How to Stop People From Hacking My Wi-Fi Password? 8 Effective Tips

Hacking wifi networks has become incredibly easy with the advancement of technology in these past few years. Cracking passwords has turned into something like a favorite hobby or pastime. While it might be fun for some, it is a nightmare for people on the receiving end.

Unfortunately, getting hacked has also become increasingly common. Hacking enables people to steal sensitive information and use it at their convenience, often to their advantage.

There are two types of hacks that lead to users losing their data. The first type is virtually impossible to defend as a user, and it occurs when a company is hacked by hackers, and these hackers steal the sensitive credentials of thousands of users, essentially leading to data breaches. These data breaches lead to lawsuits in many cases.

The second type of breach basically occurs when the wifi security measures used are inadequate or if passwords used are weak. Unlocked devices that are left unsupervised are also known to cause such breaches.

What makes this even worse is when these hackers manage to hack the entirety of the wifi network and thus gain access to all the connected devices as well.

This article will go over strategies and actions recommended to strengthen your wifi network’s security, which will help guard it against any potential attempts to hack it. Let’s first understand why the hackers are interested in your Wi-Fi password.

Motives Behind Hackers’ Interest in Your Wi-Fi Password

Suppose a hacker gains access to your wifi password. In that case, your internet connection can then be used by them as they wish for things like streaming videos and downloading files, or even indulging in illegal activities.

After gaining access to your router, the hacker can access your network-connected hard drives and obtain unrestricted access to sensitive information.

We focus specifically on how hackers can hack your wifi router via your wifi password, although there are many more ways to hack your router.

This method will require anyone looking to hack your network to be present physically near your house so that they can easily connect to your wifi. But, you may ask, how near is physically near?

If you’ve ever used your laptop in your backyard, you’ll eventually notice that the further away you are from the router, the weaker your wifi connection gets.

So, when someone wants to use your wifi connection, they’ll do the same thing. Their potential available locations include your neighbors or their neighbors. Apartments near you will also have good connectivity to your wifi.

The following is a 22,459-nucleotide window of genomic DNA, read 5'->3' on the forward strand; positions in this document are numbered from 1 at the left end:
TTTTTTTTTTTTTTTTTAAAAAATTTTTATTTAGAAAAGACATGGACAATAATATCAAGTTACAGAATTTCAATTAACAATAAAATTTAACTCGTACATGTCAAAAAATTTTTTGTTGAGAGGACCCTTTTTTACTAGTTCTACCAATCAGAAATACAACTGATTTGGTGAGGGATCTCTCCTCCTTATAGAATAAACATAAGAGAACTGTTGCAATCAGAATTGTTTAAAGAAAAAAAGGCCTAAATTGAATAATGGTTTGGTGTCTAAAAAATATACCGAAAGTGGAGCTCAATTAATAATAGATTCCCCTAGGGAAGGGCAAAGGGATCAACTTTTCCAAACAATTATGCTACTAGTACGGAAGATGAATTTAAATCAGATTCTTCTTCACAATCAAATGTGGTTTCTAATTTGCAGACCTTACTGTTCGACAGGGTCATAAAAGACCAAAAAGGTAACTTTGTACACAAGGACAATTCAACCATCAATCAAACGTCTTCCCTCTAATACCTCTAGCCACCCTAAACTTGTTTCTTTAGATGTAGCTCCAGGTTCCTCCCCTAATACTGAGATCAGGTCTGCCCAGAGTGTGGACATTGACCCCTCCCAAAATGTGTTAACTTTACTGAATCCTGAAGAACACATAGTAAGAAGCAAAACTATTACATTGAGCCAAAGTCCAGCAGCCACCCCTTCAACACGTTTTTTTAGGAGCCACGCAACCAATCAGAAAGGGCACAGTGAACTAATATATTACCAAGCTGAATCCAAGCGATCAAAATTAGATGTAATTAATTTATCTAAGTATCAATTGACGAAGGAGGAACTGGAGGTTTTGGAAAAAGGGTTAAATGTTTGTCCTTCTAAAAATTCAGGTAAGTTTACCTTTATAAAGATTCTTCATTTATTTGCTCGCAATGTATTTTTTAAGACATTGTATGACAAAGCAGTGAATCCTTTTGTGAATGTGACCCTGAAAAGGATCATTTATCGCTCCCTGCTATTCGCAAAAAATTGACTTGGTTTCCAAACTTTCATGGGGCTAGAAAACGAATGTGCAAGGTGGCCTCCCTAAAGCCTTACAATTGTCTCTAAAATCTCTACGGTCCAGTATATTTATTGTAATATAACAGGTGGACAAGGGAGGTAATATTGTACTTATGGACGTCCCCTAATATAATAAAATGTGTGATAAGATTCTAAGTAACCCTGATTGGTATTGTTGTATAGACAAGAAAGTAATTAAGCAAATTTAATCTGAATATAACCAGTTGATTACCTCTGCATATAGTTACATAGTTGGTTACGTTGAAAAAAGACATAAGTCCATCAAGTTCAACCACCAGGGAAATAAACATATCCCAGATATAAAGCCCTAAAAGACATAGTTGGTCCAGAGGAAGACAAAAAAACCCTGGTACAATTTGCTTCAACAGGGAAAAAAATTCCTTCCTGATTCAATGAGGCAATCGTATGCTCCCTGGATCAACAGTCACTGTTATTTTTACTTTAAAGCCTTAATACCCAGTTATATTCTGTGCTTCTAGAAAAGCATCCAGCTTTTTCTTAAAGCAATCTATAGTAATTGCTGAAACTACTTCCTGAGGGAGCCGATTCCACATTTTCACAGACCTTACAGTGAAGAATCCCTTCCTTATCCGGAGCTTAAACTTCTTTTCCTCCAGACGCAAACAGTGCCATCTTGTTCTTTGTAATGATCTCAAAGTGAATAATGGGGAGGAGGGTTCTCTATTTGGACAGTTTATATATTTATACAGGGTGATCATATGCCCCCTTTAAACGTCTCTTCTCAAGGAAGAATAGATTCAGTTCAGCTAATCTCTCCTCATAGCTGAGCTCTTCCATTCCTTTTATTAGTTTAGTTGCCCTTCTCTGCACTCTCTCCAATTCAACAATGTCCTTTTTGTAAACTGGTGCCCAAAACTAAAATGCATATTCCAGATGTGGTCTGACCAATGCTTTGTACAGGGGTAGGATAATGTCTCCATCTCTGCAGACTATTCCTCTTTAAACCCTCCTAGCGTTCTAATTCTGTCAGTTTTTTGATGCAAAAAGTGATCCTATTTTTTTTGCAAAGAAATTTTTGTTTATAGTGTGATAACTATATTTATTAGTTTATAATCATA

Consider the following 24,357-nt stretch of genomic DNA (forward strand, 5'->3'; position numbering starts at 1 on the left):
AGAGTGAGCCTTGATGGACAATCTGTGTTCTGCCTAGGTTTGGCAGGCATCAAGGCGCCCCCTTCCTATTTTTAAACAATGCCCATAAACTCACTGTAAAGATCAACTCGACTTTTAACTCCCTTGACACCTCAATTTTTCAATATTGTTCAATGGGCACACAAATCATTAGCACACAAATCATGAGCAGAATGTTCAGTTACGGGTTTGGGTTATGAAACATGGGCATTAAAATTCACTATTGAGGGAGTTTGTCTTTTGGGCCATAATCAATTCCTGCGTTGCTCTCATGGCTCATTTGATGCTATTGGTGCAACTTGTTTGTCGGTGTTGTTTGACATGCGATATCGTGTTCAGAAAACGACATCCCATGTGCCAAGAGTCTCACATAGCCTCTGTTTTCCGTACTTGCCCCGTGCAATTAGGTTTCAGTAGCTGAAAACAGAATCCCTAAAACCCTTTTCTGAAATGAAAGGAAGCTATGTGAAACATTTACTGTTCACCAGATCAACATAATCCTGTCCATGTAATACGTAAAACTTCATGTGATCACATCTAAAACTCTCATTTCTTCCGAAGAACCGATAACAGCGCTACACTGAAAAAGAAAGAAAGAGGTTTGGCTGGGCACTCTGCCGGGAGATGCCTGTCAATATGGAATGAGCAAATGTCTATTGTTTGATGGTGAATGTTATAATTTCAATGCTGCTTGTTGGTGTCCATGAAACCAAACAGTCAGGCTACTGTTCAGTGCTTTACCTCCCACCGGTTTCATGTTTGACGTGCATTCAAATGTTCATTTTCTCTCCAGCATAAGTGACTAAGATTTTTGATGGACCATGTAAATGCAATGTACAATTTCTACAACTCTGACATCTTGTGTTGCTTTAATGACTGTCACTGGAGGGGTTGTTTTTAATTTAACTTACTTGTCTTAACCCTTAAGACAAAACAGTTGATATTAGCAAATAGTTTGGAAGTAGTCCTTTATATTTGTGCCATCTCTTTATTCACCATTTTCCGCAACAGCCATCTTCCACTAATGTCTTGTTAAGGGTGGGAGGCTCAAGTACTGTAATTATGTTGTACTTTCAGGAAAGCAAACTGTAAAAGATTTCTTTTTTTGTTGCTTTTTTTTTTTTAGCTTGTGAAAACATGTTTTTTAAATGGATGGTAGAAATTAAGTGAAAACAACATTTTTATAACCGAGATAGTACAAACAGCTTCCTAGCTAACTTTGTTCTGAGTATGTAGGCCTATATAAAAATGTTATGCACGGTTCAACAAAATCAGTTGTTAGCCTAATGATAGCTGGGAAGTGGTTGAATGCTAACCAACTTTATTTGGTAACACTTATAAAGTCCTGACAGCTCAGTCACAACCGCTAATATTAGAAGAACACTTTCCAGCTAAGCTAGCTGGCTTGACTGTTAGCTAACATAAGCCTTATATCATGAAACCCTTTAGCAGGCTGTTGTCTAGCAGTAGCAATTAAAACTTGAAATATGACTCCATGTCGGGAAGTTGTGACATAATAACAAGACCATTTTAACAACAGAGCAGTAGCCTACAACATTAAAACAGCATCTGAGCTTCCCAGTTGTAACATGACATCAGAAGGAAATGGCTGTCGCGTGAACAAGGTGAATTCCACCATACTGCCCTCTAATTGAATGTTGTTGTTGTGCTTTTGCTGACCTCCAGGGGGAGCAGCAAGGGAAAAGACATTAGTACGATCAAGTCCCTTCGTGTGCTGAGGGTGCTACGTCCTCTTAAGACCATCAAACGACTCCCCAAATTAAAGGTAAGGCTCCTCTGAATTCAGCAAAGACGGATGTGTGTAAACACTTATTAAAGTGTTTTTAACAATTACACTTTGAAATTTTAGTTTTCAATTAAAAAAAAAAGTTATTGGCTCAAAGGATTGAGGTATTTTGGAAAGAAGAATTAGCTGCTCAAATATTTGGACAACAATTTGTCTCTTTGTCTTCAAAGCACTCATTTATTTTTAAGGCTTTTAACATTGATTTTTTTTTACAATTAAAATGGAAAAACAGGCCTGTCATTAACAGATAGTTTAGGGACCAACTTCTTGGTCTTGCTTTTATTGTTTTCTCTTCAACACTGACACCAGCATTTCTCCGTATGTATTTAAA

How to Stop Hackers From Using My WiFi?

How to Stop Hackers From Using My WiFi

An unsecured network might expose your personal information, jeopardize your privacy, and even result in identity theft since hackers continuously look for vulnerabilities. Implementing the following decisive security steps is essential to preventing unwanted access to your Wi-Fi password.

1. Change Your Admin Password

On, many routers and models, along with their default usernames and passwords, are listed, complete with their login details. The default router login credentials that your router comes with should be changed to more complex variations so that hacking into your network becomes difficult.

Random and long passwords should always be ideal, but people ignore them because they want to connect to their Wi-Fi easily. But think about this – how often will you have to use the password to log in to your network? In most homes and businesses. you only have to log in once for the initial setup.

So, why not make it complex to prevent hacking? LastPass tool is a fantastic idea if you want randomly generated secure passwords.

2. Hide Your Router Details

Now that you are already on your router’s settings page, change your network’s SSID (Service Set Identifier). Your network’s name is usually kept in the router manufacturer’s name. This SSID is visible to everyone looking to connect to a wifi network.

We all know how easy it is to find or guess the admin’s password, so it is ideal not to make it easier by keeping the same SSID. Changing the SSID will not prevent a diligent hacker from entering your network but choosing a random name over the default one is way more sensible.

It also suggests that the user is more technology and security savvy than someone who doesn’t change the network’s SSID.

3. Disabling Wi-Fi Protected Setup (WPS) for Enhanced Security

WPS is a protocol that encrypts ties between your network and a device. WPS operates on a mechanism that is incredibly easy to hack into, which is an eight-digit passcode. Thus disabling it is a great idea.